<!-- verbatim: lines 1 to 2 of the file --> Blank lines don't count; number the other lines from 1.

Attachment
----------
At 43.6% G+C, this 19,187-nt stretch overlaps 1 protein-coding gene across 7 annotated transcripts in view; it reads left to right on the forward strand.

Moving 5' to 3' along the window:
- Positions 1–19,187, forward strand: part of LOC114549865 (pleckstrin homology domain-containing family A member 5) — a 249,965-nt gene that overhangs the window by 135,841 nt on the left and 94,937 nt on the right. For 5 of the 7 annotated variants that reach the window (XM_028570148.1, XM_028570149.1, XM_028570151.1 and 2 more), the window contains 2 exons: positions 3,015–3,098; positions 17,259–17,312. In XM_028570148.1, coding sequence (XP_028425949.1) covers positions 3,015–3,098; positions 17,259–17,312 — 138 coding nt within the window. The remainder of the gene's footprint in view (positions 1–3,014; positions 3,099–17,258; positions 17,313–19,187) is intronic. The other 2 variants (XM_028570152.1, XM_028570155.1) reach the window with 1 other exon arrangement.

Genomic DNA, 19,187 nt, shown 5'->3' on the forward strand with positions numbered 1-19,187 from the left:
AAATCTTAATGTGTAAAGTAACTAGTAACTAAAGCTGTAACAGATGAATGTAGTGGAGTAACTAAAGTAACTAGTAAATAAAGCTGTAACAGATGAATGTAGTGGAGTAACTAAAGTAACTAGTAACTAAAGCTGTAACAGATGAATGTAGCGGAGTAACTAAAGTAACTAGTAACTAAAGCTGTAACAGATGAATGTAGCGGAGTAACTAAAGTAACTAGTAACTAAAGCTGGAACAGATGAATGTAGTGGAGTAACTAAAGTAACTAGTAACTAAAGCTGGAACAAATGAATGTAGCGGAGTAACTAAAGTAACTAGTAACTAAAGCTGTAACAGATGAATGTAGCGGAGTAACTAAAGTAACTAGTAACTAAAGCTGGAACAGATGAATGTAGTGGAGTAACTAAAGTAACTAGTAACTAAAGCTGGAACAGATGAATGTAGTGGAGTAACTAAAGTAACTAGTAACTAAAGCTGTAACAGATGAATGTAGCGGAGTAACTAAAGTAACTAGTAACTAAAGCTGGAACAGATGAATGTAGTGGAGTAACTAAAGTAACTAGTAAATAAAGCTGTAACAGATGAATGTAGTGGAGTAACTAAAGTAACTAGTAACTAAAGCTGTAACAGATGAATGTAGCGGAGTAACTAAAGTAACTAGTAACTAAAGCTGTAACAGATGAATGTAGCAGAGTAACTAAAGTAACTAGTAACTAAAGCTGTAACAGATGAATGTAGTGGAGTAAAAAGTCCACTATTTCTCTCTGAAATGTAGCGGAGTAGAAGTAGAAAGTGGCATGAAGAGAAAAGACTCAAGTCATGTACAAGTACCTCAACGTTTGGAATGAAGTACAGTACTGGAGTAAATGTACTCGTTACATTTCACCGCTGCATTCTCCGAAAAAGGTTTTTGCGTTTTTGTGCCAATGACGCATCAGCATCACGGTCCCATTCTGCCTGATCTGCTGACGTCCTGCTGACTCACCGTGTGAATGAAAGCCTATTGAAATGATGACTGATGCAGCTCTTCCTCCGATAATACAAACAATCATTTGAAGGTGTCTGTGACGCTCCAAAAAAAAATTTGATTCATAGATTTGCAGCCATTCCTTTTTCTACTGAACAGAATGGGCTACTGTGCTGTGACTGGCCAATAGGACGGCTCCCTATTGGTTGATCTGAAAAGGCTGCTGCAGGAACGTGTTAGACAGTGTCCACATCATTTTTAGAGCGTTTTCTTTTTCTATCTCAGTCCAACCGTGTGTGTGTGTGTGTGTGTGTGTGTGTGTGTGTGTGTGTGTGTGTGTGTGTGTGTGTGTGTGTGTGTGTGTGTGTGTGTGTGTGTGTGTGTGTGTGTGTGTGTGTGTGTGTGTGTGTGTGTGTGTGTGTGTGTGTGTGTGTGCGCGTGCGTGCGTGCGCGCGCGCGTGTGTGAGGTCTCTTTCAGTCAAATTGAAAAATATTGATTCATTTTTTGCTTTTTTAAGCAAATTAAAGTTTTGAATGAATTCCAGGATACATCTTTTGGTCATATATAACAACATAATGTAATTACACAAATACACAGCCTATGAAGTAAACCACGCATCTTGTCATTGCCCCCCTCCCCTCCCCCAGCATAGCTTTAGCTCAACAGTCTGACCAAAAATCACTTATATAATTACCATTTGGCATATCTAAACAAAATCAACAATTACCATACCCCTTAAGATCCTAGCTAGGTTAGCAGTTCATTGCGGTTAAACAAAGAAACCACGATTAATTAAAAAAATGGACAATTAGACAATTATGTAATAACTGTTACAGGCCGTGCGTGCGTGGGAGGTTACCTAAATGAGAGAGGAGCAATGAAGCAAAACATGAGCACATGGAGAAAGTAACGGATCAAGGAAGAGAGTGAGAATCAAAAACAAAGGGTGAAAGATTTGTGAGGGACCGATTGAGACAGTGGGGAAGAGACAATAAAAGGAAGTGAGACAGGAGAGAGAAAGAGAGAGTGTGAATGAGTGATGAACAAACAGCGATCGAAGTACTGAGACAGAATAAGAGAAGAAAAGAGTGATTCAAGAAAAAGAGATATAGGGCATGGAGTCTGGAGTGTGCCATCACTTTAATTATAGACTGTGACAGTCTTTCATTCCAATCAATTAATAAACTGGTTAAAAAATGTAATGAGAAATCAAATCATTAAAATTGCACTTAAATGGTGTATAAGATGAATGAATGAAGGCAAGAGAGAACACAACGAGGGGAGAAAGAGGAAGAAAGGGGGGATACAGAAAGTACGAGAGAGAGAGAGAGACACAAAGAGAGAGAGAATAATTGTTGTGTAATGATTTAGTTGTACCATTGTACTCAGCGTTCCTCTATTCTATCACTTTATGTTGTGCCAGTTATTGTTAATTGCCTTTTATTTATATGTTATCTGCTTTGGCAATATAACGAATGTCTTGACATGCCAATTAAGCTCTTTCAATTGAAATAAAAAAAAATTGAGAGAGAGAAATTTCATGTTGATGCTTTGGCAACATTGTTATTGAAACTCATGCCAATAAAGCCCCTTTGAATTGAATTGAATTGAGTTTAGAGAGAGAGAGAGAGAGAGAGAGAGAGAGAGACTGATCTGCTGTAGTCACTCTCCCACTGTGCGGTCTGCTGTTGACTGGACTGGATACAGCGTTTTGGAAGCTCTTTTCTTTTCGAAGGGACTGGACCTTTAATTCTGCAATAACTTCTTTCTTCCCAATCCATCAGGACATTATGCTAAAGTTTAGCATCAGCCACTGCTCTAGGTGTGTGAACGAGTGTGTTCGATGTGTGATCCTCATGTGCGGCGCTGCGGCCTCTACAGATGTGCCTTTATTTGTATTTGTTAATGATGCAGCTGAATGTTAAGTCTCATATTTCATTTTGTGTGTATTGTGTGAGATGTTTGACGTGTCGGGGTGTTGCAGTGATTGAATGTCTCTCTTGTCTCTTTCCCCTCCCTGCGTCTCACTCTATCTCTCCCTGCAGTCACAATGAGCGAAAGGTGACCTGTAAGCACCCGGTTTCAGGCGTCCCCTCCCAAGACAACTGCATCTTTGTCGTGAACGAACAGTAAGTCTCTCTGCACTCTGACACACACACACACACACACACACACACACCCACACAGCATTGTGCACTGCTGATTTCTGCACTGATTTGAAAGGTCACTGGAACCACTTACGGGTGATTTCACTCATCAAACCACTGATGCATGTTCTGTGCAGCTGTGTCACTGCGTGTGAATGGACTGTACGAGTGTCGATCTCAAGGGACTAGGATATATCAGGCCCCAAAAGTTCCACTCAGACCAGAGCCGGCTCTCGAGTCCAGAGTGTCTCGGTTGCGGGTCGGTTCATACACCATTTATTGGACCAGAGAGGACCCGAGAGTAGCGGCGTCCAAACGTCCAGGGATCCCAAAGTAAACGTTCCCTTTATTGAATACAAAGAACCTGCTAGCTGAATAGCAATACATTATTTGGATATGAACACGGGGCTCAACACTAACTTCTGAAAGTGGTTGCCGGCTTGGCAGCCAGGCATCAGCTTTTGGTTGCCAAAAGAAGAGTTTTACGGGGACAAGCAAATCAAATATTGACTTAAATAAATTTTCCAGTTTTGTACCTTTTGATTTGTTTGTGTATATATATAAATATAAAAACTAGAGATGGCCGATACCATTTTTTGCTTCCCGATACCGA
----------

At 43.6% G+C, this 19,187-nt stretch overlaps 1 protein-coding gene across 7 annotated transcripts in view; it reads left to right on the forward strand.

Moving 5' to 3' along the window: